Many may think that Husky athletics is on the mind of all UW coaches and athletes 24/7. For most, this is actually true. Many athletes say they have little downtime outside of their sport, but at the same time cannot imagine their lives without it. However, very few are fortunate enough to be able to work a job or play a sport that they love while also chasing other dreams and fulfilling other passions. Rose Baker is one of these lucky ones. Not only is she fortunate enough to work for such a great program as the strength and conditioning coach for the UW women's soccer, men's and women's tennis, women's golf and football teams, she is also able to follow her other passion - rugby player. Though it takes great dedication, she succeeds in balancing all her various roles in life - coach, athlete, daughter and friend. After talking to her for even just a few minutes, it is clear that two words prominently describe Baker - strength and commitment. She is equally as committed to her job as she is to the second most important part of her life, rugby. She sees her job at UW not just as a job, but she gets to know each athlete individually so that she can better help them be their best. Most important to her job is "just being here in the weight room, designing their weight-training programs, individualizing their workouts, spending lots of time with them out on the field, out on the tennis court, doing conditioning and fitness training." Baker grew up in rural Wisconsin and attended the University of Wisconsin-La Crosse. She did not know a single soul in Seattle, but she "threw everything in [her] car, grabbed [her] dog, and drove out" when the opportunity for an internship at UW became available in August 2003. From that internship came a full-time position, the one she currently holds, and she feels very thankful to still be at Washington, working in a field where "people tend to move around every three or four years, just testing out different places." "The fact that it just feels kind of like a family" is the reason she has decided to make her home here in Seattle for the past seven years. She also enjoys living in Washington State because she "loves getting out into the mountains" and participating in activities like hiking, climbing, and snowshoeing. She played softball, basketball, and volleyball in high school and missed the competitive atmosphere of organized sports when she got to college. As a sophomore in college, she "heard about the club rugby team and I thought I'd check it out. I went to the first practice and was hooked from that point on." She is now part of a women's club team called the Seattle Rugby Breakers, a very competitive Division I club team, and most of her time outside of work is spent practicing and competing on the team. "It's a pretty big time commitment," she says. "It's pretty much a year-round sport except for the months of December and January. Then we have our spring season from February to May. In the fall, our regular, big, competitive season starts in August and runs until November. So, that's a big part of my life - practicing two days a week, a game almost every weekend during the season." The other teams in their conference are all along the west coast, from Portland to Northern California, to Phoenix and San Diego, meaning that they travel quite a bit for games, especially during the regular season. One may wonder, with all that is involved with both working with Husky athletes and being heavily involved with rugby, how she is able to balance both work and play. She attributes her ability to balance the two to the fact that her "coworkers have been very supportive in those occasional times when I do have to leave." She says that she's "lucky [to] have coaches that are extremely supportive of my rugby career where they're like `You've got a play-off game, go ahead and do what you have to do'." However, it is actually amazing how well her involvement with rugby generally fits in to her work schedule. "I get here at about 6 a.m. and leave at about 6 p.m., go straight to practice at 6:30 p.m., and am at practice until about 8:30 p.m. So, the practice doesn't really conflict at all and then games are usually on Saturdays, which is usually my day off here." Rugby and her work as a coach at UW actually have a type of yin and yang quality in that they both compliment and feed off of each other. The fact that she stays in shape for her job helps her in staying more in shape for the rugby season. "The Seattle Rugby Breakers, they're very competitive in the Women's Division I, so needing to be in shape, to have to go through practices, to work out outside of those practices, it really does help me continue to relate to what my athletes go through." She also says that her athletes and coaches "think it's kind of a cool thing for me to have going on on the outside." At the same time, the fact that she plays competitive rugby gives her more credence with her players. "I think athletes are able to just respect you that much more when it's not just you telling them what to do, but they know you go through it and you know how to stay fit yourself." She has had some incredible memories so far, both working with Husky athletes and playing competitive Division I club rugby. One of her favorite recent memories of working as a UW coach is the women's soccer team's run to the Elite 8 this fall. "The dynamics of the team and the chemistry and effort that those girls put in all year round [is amazing]. This past summer, spending a lot of time with them early in the morning, out on the east end running, and then just to see all that culminate into them reaching the Elite 8. Also, getting to travel with them and be there for the wins against teams like Irvine. It's just a really perfect example of what hard work can lead to, so that definitely ranks up there." She also mentions excitement in some of the other sports she works with saying that "Football getting back to a bowl game; I've never been here when football's gone to a bowl game, so it's going to be a lot of fun. It'll be interesting to see how that kind of changes things for us. Tennis is continually competitive, so every May and June I get to look forward to seeing how far those kids can go." One of her favorite recent memories of playing rugby was this past season when her team beat an incredible club team from Northern Virginia, appropriately called NOVA, in the Elite 8 to send them to the Final 4. "We were a team that everyone kind of looked over and they were already aiming their sights at being in the Final 4. They were a really big team, fast team, strong team that no one really expected us to do anything with. We just showed up and gave one of the best team efforts that I've ever been a part of. Everybody literally had to pick themselves up off the field, drag themselves off the field when that game was over. Everybody left everything out there and then to have that result in the win for us is really special." Her commitment to the athletes and to the university is apparent, especially to those who matter to her most - the Husky athletes and coaches she works with every day. Women's soccer senior captain Kendyl Pele says about Baker "All that I can say is that she is one of the biggest factors in our success. What she has done to prepare us physically has been instrumental, but her positive attitude and belief in us has made a huge difference in our team's mentality. Because she never gave up on us, we were forced to never give up on ourselves. Someone like that is just irreplaceable." Pele expresses the sense of commitment Baker has to the teams and the way she goes above and beyond saying that Baker "stayed with us all summer and trained us at 6:30 a.m. every day, just because she wanted us to get better." Women's soccer head coach Lesle Gallimore expresses the same sentiments as Pele and sums up Baker's importance to the student-athletes and coaches saying that "Rose Baker is as vital to our staff as any of our coaches, me included. She has physically and mentally helped positively transform many of the athletes on our team. Her work ethic is second to none; her willingness to learn as much as she can about each individual on our team and to learn about the sport of soccer has been absolutely paramount to our success since she has been here. We'd be dead in the water without her."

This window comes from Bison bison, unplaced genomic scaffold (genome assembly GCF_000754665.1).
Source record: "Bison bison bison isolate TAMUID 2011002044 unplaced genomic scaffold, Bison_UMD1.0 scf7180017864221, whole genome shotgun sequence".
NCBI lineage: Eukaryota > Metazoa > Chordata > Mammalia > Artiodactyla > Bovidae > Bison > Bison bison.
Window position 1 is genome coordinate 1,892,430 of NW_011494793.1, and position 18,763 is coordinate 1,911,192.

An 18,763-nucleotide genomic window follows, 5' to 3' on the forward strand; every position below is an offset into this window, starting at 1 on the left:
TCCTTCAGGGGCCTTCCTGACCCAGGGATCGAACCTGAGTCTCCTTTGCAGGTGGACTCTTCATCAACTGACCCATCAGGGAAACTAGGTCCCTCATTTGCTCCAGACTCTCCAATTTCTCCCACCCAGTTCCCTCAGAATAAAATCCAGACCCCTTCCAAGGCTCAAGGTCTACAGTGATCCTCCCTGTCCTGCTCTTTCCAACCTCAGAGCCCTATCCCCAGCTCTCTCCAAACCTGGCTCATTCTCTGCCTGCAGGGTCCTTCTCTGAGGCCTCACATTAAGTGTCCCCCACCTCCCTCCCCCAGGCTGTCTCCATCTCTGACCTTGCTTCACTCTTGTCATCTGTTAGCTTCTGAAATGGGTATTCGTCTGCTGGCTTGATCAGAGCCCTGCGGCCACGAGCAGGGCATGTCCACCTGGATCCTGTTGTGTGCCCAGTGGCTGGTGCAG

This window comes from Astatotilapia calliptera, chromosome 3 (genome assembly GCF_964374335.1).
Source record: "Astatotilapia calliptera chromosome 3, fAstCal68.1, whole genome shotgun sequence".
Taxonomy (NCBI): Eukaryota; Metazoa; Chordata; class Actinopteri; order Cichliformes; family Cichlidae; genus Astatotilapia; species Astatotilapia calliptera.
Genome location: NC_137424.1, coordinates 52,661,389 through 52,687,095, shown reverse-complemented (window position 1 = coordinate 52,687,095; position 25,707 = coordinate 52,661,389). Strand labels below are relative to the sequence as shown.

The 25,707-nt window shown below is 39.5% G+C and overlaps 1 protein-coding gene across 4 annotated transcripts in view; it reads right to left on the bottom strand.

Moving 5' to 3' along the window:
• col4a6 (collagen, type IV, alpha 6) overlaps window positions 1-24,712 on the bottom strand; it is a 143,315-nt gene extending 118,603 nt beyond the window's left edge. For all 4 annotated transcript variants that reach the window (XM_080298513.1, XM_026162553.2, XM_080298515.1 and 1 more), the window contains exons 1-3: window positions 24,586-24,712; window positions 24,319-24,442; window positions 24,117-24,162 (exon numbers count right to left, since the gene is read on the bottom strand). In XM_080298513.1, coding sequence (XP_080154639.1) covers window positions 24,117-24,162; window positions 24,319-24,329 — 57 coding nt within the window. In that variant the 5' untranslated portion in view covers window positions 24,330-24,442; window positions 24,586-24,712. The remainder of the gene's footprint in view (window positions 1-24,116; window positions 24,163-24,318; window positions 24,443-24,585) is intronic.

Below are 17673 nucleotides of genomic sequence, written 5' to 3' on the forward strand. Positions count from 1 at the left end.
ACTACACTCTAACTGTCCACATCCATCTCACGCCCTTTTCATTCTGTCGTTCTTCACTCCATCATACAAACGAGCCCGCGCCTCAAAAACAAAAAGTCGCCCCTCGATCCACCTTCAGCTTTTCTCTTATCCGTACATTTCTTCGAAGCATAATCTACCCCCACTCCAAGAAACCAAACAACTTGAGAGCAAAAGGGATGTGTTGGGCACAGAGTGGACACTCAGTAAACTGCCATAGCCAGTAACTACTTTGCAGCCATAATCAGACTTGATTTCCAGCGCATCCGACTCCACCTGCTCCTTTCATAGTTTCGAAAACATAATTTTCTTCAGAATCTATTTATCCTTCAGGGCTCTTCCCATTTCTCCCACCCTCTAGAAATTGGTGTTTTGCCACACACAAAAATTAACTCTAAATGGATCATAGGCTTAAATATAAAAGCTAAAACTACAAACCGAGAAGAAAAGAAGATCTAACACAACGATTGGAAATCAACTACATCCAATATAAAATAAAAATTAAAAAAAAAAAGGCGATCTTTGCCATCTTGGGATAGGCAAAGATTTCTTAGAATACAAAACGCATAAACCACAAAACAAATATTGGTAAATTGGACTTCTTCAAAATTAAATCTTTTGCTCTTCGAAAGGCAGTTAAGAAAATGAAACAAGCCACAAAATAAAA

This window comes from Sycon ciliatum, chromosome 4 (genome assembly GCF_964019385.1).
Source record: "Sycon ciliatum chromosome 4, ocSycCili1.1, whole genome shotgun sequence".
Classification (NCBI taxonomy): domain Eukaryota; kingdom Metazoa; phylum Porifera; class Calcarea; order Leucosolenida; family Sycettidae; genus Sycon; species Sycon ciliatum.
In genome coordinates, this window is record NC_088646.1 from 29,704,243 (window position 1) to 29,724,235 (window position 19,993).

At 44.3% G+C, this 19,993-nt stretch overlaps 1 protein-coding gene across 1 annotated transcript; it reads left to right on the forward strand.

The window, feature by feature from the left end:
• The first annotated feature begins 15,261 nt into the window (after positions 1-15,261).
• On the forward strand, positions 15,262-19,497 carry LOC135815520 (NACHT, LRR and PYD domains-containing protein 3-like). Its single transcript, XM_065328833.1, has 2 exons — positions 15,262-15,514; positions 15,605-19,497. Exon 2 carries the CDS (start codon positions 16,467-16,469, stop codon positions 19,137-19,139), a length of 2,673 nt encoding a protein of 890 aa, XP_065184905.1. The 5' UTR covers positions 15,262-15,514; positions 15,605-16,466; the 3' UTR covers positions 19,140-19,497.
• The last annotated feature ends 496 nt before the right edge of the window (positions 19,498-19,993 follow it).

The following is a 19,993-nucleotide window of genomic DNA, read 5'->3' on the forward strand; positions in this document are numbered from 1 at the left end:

Advertisement
Pac-12 Networks